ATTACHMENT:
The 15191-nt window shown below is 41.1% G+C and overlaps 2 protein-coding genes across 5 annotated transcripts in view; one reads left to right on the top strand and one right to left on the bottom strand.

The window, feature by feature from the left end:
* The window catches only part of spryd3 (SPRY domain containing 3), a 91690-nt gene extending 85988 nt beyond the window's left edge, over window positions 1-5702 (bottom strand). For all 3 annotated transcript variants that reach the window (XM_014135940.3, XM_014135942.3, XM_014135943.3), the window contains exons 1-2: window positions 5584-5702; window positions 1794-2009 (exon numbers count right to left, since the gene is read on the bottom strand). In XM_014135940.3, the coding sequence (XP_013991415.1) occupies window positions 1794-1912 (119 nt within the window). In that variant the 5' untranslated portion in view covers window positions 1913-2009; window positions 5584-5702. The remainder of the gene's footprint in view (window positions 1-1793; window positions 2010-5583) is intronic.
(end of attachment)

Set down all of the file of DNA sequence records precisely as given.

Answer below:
The 15191-nt window shown below is 41.1% G+C and overlaps 2 protein-coding genes across 5 annotated transcripts in view; one reads left to right on the top strand and one right to left on the bottom strand.

The window, feature by feature from the left end:
* The window catches only part of spryd3 (SPRY domain containing 3), a 91690-nt gene extending 85988 nt beyond the window's left edge, over window positions 1-5702 (bottom strand). For all 3 annotated transcript variants that reach the window (XM_014135940.3, XM_014135942.3, XM_014135943.3), the window contains exons 1-2: window positions 5584-5702; window positions 1794-2009 (exon numbers count right to left, since the gene is read on the bottom strand). In XM_014135940.3, the coding sequence (XP_013991415.1) occupies window positions 1794-1912 (119 nt within the window). In that variant the 5' untranslated portion in view covers window positions 1913-2009; window positions 5584-5702. The remainder of the gene's footprint in view (window positions 1-1793; window positions 2010-5583) is intronic.